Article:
With the ever-expanding and all-consuming network of social media platforms showing no signs of slowing down on the path to world domination, the question to be asked is should we all have a social media policy in place?
Do you have any rules concerning taking selfies during working hours and discussing office rules in the outside world known commonly as the internet?
Have you had witnessed a colleague or an employee saying something they shouldn’t online, posting inappropriate pictures, or even posting a drunken selfie at 2am and then failing to turn up for work the next day due to a sudden migraine? (Yes, this does happen)
Like it or not social media is here to stay and how we handle it can make all of our lives much easier. A social media policy can set guidelines and workable parameters between you, your clients and your employees about what is acceptable practice and what is a definite no-no.
Institutions that have strict safeguarding policies in place such as schools and colleges all have to have e-safety policies in place, with strict guidelines as to who can be be-friended online and communicated with outside of the school working day. These govern not only social media but all acceptable practices in general concerning the internet and cyberbullying. A good example is this social media policy from the University of York, which sets out the rules for using social media for work and what needs to be considered when using social media as a means of communicating with stakeholders and the wider community. A reminder of how social media can be used or misused in an educational setting is in this policy which is a guide for new teachers http://www.childnet.com/resources/social-networking-a-guide-for-teachers-and-professionals
It may be necessary, in all types of business, to give employees in particular guidelines for how to use social media appropriately for work. This is not only to prevent social faux-pas, but also to encourage welcome interaction and activity which will help market your business.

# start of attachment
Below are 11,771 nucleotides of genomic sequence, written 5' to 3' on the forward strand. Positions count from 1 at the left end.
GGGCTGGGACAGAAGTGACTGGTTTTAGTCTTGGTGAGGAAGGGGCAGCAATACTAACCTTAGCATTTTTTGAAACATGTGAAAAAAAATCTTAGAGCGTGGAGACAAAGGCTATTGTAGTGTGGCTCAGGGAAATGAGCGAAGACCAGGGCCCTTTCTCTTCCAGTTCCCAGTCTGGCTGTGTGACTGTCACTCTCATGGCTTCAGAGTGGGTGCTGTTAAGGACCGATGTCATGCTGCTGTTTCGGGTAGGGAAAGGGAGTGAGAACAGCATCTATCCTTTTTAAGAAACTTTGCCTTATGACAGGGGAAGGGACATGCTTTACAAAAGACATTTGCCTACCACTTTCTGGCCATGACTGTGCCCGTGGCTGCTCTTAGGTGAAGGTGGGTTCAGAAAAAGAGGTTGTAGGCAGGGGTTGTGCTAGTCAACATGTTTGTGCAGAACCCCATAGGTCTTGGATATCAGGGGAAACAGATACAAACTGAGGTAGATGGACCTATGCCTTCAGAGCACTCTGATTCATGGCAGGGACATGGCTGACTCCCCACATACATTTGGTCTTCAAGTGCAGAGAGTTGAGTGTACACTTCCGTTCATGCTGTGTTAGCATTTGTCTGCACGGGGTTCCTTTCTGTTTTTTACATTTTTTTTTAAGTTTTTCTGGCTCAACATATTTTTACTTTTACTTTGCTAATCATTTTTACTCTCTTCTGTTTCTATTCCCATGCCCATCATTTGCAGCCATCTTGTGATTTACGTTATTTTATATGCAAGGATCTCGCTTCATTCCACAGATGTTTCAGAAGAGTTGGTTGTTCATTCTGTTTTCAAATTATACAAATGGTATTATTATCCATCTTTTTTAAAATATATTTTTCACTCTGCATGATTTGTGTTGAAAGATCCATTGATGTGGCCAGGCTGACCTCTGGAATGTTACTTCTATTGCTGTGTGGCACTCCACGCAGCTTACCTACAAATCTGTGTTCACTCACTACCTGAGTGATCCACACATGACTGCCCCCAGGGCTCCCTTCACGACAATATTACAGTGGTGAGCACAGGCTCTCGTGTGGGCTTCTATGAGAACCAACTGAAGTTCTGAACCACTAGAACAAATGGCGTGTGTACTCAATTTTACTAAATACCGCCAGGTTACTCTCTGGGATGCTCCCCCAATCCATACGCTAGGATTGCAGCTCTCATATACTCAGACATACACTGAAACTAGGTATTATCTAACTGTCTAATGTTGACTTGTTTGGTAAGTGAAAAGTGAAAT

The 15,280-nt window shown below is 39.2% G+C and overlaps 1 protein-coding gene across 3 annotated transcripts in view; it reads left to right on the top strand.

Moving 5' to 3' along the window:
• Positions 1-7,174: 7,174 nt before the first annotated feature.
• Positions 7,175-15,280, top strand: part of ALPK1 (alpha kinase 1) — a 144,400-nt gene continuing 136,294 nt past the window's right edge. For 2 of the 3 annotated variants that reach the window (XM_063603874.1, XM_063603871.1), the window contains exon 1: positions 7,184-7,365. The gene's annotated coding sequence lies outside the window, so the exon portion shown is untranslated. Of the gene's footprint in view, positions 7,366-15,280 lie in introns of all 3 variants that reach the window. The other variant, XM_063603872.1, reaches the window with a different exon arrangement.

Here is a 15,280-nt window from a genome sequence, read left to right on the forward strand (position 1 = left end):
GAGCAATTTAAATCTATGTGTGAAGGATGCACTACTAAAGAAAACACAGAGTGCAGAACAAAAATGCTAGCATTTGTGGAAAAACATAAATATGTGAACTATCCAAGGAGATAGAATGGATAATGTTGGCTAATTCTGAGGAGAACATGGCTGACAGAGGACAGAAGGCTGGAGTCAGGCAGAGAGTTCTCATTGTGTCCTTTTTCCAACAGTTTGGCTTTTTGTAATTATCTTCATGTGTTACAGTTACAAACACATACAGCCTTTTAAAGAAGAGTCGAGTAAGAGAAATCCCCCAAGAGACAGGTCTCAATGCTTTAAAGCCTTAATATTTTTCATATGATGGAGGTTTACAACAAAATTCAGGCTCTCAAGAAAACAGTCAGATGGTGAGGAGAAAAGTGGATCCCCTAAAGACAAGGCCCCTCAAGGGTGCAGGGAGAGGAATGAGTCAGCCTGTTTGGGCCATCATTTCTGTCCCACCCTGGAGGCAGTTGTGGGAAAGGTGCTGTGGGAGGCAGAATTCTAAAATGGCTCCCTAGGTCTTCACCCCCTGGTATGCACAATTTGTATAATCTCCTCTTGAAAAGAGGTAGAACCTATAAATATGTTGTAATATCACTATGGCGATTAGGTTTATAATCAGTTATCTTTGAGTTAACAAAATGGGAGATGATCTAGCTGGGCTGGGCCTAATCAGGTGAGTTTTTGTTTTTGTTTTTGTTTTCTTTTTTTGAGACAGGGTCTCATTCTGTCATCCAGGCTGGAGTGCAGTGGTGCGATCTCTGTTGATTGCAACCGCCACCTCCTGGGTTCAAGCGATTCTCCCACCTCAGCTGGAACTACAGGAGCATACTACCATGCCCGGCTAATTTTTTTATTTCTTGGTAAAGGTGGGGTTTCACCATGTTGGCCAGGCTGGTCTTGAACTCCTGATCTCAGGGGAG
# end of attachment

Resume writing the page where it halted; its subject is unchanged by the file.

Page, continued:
For example, for fear of causing trouble, an employee may resist commenting on a Facebook post where you’ve advertised a vacancy at your company. Actually, with your employees’ help, this post could reach more people, but if you set your guidelines too tight, employees will err on the side of caution. Putting down in black and white what they are allowed to do, as well as not allowed to do, will open up more options. With the right guidance a well-connected employee will say the right things and get your vacancy under the nose of the right people in the right manner.
Need help formulating a social media policy to suit your specific business? Hootsuite have some great advice here >> https://blog.hootsuite.com/social-media-policy-for-employees/
Want to know how the ‘big’ companies handle things? See these 5 examples of company social media policies
What do you do when an employee violates your social media policy? That depends. It depends on how much they’ve violated the policy and what action is appropriate given the terms of your policy. If posting anything about the company (good or bad) on Facebook carries threat of termination, then that could be seen as appropriate. However, it’s always best to consult an employment lawyer in any case. There is more information on the ACAS website about best practice in social media use by employees
If you need help formulating a social media policy for your workplace, please do get in touch with us